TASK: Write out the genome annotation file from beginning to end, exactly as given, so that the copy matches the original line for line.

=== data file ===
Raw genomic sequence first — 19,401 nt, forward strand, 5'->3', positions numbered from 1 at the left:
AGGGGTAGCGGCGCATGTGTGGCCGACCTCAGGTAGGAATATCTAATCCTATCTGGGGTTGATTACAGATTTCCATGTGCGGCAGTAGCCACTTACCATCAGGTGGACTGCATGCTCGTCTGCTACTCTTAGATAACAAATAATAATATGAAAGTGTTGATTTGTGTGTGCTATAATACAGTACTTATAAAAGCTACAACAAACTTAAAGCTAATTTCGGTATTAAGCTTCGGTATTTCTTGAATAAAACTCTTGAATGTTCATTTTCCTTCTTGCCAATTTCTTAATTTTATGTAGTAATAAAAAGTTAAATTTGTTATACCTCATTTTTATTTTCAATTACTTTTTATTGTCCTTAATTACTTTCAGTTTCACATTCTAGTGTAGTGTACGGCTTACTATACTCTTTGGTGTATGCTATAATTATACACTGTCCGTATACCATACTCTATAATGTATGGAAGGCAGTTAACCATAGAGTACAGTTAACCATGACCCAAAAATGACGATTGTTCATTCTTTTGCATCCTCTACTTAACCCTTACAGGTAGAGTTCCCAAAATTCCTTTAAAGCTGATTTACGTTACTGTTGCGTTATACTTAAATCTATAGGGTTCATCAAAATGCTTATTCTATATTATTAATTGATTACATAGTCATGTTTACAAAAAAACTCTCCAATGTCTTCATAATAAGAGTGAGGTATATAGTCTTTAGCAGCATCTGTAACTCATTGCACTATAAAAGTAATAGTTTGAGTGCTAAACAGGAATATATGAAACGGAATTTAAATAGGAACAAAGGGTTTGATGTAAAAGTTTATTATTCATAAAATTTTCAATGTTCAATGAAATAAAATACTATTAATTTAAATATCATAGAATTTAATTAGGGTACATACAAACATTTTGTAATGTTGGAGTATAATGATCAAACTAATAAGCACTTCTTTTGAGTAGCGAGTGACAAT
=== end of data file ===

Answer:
Raw genomic sequence first — 19,401 nt, forward strand, 5'->3', positions numbered from 1 at the left:
AGGGGTAGCGGCGCATGTGTGGCCGACCTCAGGTAGGAATATCTAATCCTATCTGGGGTTGATTACAGATTTCCATGTGCGGCAGTAGCCACTTACCATCAGGTGGACTGCATGCTCGTCTGCTACTCTTAGATAACAAATAATAATATGAAAGTGTTGATTTGTGTGTGCTATAATACAGTACTTATAAAAGCTACAACAAACTTAAAGCTAATTTCGGTATTAAGCTTCGGTATTTCTTGAATAAAACTCTTGAATGTTCATTTTCCTTCTTGCCAATTTCTTAATTTTATGTAGTAATAAAAAGTTAAATTTGTTATACCTCATTTTTATTTTCAATTACTTTTTATTGTCCTTAATTACTTTCAGTTTCACATTCTAGTGTAGTGTACGGCTTACTATACTCTTTGGTGTATGCTATAATTATACACTGTCCGTATACCATACTCTATAATGTATGGAAGGCAGTTAACCATAGAGTACAGTTAACCATGACCCAAAAATGACGATTGTTCATTCTTTTGCATCCTCTACTTAACCCTTACAGGTAGAGTTCCCAAAATTCCTTTAAAGCTGATTTACGTTACTGTTGCGTTATACTTAAATCTATAGGGTTCATCAAAATGCTTATTCTATATTATTAATTGATTACATAGTCATGTTTACAAAAAAACTCTCCAATGTCTTCATAATAAGAGTGAGGTATATAGTCTTTAGCAGCATCTGTAACTCATTGCACTATAAAAGTAATAGTTTGAGTGCTAAACAGGAATATATGAAACGGAATTTAAATAGGAACAAAGGGTTTGATGTAAAAGTTTATTATTCATAAAATTTTCAATGTTCAATGAAATAAAATACTATTAATTTAAATATCATAGAATTTAATTAGGGTACATACAAACATTTTGTAATGTTGGAGTATAATGATCAAACTAATAAGCACTTCTTTTGAGTAGCGAGTGACAAT